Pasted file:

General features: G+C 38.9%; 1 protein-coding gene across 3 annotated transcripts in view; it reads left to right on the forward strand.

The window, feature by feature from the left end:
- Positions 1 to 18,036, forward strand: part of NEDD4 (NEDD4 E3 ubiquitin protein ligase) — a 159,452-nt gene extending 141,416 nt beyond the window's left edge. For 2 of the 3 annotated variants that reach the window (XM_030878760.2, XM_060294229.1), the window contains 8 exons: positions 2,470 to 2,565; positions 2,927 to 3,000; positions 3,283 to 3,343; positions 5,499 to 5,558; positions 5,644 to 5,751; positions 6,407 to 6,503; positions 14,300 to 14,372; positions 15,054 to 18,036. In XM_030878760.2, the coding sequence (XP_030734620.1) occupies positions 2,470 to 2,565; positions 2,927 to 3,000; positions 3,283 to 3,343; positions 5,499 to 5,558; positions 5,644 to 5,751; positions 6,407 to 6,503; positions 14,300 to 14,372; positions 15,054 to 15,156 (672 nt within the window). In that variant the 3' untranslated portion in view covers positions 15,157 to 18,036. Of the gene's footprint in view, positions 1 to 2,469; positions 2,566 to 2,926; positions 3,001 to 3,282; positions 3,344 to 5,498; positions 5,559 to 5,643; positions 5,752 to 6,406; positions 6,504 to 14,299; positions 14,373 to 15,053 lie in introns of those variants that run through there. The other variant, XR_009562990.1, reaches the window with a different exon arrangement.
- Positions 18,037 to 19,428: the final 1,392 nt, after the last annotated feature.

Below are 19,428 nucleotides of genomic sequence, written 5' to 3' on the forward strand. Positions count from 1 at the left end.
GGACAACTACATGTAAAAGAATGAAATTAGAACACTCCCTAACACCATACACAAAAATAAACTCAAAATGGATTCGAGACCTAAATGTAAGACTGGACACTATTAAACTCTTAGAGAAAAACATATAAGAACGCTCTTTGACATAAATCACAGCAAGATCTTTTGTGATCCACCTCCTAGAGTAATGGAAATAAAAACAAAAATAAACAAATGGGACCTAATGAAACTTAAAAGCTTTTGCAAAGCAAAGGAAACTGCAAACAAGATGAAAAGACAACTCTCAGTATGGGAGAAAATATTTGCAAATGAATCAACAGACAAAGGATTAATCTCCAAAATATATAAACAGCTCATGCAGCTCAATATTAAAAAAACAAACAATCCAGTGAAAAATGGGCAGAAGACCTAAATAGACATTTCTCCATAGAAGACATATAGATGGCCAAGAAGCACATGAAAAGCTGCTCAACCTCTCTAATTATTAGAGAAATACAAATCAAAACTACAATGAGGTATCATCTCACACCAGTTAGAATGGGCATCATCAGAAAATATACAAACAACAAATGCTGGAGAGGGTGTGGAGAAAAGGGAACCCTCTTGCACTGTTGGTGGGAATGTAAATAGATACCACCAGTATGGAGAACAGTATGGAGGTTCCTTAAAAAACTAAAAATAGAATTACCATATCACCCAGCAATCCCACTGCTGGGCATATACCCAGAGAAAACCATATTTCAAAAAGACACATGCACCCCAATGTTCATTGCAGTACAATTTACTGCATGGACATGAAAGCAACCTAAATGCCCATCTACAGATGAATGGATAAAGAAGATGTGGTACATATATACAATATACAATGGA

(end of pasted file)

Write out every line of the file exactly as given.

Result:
General features: G+C 38.9%; 1 protein-coding gene across 3 annotated transcripts in view; it reads left to right on the forward strand.

The window, feature by feature from the left end:
- Positions 1 to 18,036, forward strand: part of NEDD4 (NEDD4 E3 ubiquitin protein ligase) — a 159,452-nt gene extending 141,416 nt beyond the window's left edge. For 2 of the 3 annotated variants that reach the window (XM_030878760.2, XM_060294229.1), the window contains 8 exons: positions 2,470 to 2,565; positions 2,927 to 3,000; positions 3,283 to 3,343; positions 5,499 to 5,558; positions 5,644 to 5,751; positions 6,407 to 6,503; positions 14,300 to 14,372; positions 15,054 to 18,036. In XM_030878760.2, the coding sequence (XP_030734620.1) occupies positions 2,470 to 2,565; positions 2,927 to 3,000; positions 3,283 to 3,343; positions 5,499 to 5,558; positions 5,644 to 5,751; positions 6,407 to 6,503; positions 14,300 to 14,372; positions 15,054 to 15,156 (672 nt within the window). In that variant the 3' untranslated portion in view covers positions 15,157 to 18,036. Of the gene's footprint in view, positions 1 to 2,469; positions 2,566 to 2,926; positions 3,001 to 3,282; positions 3,344 to 5,498; positions 5,559 to 5,643; positions 5,752 to 6,406; positions 6,504 to 14,299; positions 14,373 to 15,053 lie in introns of those variants that run through there. The other variant, XR_009562990.1, reaches the window with a different exon arrangement.
- Positions 18,037 to 19,428: the final 1,392 nt, after the last annotated feature.

Below are 19,428 nucleotides of genomic sequence, written 5' to 3' on the forward strand. Positions count from 1 at the left end.
GGACAACTACATGTAAAAGAATGAAATTAGAACACTCCCTAACACCATACACAAAAATAAACTCAAAATGGATTCGAGACCTAAATGTAAGACTGGACACTATTAAACTCTTAGAGAAAAACATATAAGAACGCTCTTTGACATAAATCACAGCAAGATCTTTTGTGATCCACCTCCTAGAGTAATGGAAATAAAAACAAAAATAAACAAATGGGACCTAATGAAACTTAAAAGCTTTTGCAAAGCAAAGGAAACTGCAAACAAGATGAAAAGACAACTCTCAGTATGGGAGAAAATATTTGCAAATGAATCAACAGACAAAGGATTAATCTCCAAAATATATAAACAGCTCATGCAGCTCAATATTAAAAAAACAAACAATCCAGTGAAAAATGGGCAGAAGACCTAAATAGACATTTCTCCATAGAAGACATATAGATGGCCAAGAAGCACATGAAAAGCTGCTCAACCTCTCTAATTATTAGAGAAATACAAATCAAAACTACAATGAGGTATCATCTCACACCAGTTAGAATGGGCATCATCAGAAAATATACAAACAACAAATGCTGGAGAGGGTGTGGAGAAAAGGGAACCCTCTTGCACTGTTGGTGGGAATGTAAATAGATACCACCAGTATGGAGAACAGTATGGAGGTTCCTTAAAAAACTAAAAATAGAATTACCATATCACCCAGCAATCCCACTGCTGGGCATATACCCAGAGAAAACCATATTTCAAAAAGACACATGCACCCCAATGTTCATTGCAGTACAATTTACTGCATGGACATGAAAGCAACCTAAATGCCCATCTACAGATGAATGGATAAAGAAGATGTGGTACATATATACAATATACAATGGA